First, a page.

Poem By Charles Harper Webb
"Don't overdo it," Dad yelled, watching me
Play shortstop, collect stamps and shells,
Roll on the grass laughing until I peed my pants.
"Screw him," I said, and grabbed every cowry
I could find, hogged all the books I could
From Heights Library, wore out the baseball
Diamond dawn to dusk, and—parents in Duluth—
Gorged on bountiful Candy dusk to dawn.
Not until a Committee wrote of my poems,
"Enthusiasm should be tempered,"
Did I change my song. I write now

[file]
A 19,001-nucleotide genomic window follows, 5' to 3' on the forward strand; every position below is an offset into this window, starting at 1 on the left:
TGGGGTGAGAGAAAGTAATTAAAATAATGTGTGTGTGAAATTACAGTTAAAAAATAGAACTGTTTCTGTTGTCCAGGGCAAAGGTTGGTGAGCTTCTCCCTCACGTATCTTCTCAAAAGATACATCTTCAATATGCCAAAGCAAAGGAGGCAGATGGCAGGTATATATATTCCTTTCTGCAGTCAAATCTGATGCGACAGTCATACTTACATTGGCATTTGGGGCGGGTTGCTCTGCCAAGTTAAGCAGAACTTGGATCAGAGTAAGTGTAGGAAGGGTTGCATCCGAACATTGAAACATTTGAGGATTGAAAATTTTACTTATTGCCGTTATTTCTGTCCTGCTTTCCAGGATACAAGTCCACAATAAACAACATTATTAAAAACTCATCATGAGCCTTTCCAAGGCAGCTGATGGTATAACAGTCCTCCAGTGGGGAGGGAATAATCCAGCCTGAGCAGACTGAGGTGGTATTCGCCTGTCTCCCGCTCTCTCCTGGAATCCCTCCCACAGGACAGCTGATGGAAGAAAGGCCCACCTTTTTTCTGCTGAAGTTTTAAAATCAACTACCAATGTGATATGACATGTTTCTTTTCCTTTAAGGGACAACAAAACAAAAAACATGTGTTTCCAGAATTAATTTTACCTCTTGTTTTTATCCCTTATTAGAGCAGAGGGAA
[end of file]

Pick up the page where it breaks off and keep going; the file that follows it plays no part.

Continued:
The way I live: calm and sober, steering
Toward the Golden Mean. The Committee
Was right to withhold funds. I'd have bought
A hundred box turtles with lemon-speckled shells,
Flyfished for rainbows six months straight,
Flown to the Great Barrier Reef and dived
Non-stop among pink coral and marble cones,
Living on chocolate malts, peaches, and barbecue.
I'd have turned into a ski bum, married
Ten women in ten states, written nothing
Poetry would glance at twice, instead
Of rising at 5:00 as I do now, writing
'Til noon about matters serious and deep,
Teaching 'til 6:00, eating a low-fat meal
High in fiber and cruciferous vegetables,
Then bed by 9:00, alarm clock set
Five minutes late: my one indulgence of the day.